I was cheering Strike the Gold all the way. I was jumping up and down and crying. I was so happy that Alydar had sired another Derby winner, Alysheba being his first. Even though Strike the Gold would not win another race for almost a year, even though he did run a valiant second to Hansel in the 1991 Belmont, I still cheered him on and over the years, I was still able to “follow Alydar,” by looking at horse’s pedigrees. There have been many horses I love who have Alydar in their family, like Gio Ponti, Point Given and Hard Spun. What I mean is that it has to go through the horse’s dam, as stallions can have many offspring and mares can only have one a year on average. I will “cheat” a little and be happy if Alydar is in the horse’s sire’s family also, like Blame, who is sired by Arch who has Althea on his (Arch) dam’s side.
Even so, every time November 15th rolls around, I can still remember the sadness of losing Alydar. After all, he was only fifteen when he died. Whatever the circumstances of his injury were, he was robbed of at least another 5-10 years of life. As a stallion, he was robbed of at least five or six years of breeding and the racing and breeding world were also robbed as well. Alydar was undoubtedly a champion sire. Alydar’s influence on the breeding world was and still is greatly missed as he is a Classic Chef-de-race, according to the Roman-Miller dosage system. While his sons didn’t turn out to be good sires, he was an awesome broodmare sire.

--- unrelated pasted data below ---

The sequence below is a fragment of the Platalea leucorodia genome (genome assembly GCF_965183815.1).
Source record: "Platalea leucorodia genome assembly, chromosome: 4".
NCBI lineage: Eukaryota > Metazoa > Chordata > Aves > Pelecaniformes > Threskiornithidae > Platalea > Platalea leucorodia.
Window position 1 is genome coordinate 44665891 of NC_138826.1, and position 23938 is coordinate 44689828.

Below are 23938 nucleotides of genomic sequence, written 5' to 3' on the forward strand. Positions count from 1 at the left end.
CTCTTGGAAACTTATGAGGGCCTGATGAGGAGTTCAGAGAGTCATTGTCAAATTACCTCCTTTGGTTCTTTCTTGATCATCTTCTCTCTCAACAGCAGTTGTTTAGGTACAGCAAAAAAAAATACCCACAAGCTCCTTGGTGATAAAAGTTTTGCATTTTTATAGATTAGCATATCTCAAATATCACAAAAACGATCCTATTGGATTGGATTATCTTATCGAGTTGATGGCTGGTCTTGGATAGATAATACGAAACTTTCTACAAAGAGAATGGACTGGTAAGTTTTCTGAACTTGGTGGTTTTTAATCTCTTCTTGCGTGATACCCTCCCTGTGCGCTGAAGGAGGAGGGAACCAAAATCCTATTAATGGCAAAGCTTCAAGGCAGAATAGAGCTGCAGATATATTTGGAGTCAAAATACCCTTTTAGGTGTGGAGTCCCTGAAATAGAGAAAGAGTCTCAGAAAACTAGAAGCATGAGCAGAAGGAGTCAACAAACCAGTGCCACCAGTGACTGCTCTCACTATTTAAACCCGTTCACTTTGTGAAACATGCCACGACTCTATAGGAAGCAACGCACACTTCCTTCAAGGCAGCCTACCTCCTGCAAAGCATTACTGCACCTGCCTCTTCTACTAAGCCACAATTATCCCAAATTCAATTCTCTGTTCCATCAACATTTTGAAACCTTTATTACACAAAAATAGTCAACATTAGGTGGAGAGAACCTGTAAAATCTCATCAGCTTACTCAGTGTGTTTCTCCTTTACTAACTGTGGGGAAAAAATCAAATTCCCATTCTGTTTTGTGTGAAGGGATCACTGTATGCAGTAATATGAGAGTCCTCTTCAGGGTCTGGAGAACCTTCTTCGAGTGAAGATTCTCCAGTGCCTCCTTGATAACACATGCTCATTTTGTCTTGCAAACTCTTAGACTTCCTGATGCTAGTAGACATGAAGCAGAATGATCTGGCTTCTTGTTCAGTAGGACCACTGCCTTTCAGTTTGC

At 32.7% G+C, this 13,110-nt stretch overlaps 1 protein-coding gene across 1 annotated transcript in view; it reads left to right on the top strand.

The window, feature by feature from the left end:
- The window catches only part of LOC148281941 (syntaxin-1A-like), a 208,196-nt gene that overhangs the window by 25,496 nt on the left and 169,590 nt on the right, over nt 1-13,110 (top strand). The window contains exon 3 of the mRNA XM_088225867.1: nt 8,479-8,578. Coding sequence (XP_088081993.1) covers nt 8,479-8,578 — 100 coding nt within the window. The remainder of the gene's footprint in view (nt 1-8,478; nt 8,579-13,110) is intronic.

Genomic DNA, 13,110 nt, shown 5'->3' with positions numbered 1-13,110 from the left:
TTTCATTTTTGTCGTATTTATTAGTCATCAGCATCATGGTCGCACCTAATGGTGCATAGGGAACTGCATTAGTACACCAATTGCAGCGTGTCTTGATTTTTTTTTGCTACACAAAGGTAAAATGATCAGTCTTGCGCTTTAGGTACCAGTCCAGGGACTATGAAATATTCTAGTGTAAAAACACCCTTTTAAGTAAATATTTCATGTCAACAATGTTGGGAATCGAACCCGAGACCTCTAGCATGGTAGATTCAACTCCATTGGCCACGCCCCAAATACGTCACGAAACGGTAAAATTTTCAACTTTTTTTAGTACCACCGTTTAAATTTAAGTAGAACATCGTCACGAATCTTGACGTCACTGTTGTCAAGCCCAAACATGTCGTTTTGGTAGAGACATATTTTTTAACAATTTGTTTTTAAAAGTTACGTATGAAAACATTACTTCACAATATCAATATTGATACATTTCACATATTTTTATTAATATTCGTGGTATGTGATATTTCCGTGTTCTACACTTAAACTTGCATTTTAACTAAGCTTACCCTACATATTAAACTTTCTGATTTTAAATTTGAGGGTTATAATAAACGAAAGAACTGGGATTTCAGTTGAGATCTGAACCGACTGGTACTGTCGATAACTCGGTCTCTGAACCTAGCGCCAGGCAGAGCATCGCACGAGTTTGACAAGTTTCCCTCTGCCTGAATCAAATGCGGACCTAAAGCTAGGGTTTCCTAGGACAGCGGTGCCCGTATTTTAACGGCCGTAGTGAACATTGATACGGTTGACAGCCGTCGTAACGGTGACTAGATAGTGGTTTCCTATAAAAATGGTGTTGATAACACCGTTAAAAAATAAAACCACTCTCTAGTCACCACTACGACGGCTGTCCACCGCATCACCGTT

Why do I mourn Alydar or a racehorse, for that matter? Well, it is the same concept as why I and many of my fellow rock fans are mourning the loss of guitar great Eddie Van Halen or mourning the loss of drummer Neil Peart. It is why fans of any celebrity or sports star mourn the loss of their favorite when said favorite passes. Well, Alydar grabbed my heart and I just loved how he never gave up against Affirmed. As human celebrities become part of our lives and in many ways parts of our family, so do racehorses to us horse racing fans. To us horse rans, these brave horses are athletes just as much as humans are. We horse fans cheer for them and are happy when they win and are disappointed when they lose, just like our favorite human athletes. We horse racing fans even have debates over horses, just like other sports fans who debate which team or which athlete is better. When a racehorse dies, we fans mourn them, too.
Alydar has meant so much to me. Like Seattle Slew before him, he was one of the first heroes I ever had, before the human ones came along, one being Muhammed Ali and a little rock band called KISS, both of whom I am sure you have heard of. Losing Alydar was like losing a part of my childhood, when I heard the news, back in 1990. Thirty years later, the pain is there, but I realize that I am grateful for the time that Alydar was on this earth and through some of today’s horses, his legacy remains.
Thanks Alydar for everything. I will see you again.
Thank you for reading and I hope you enjoyed this blog. Feedback is welcomed and encouraged.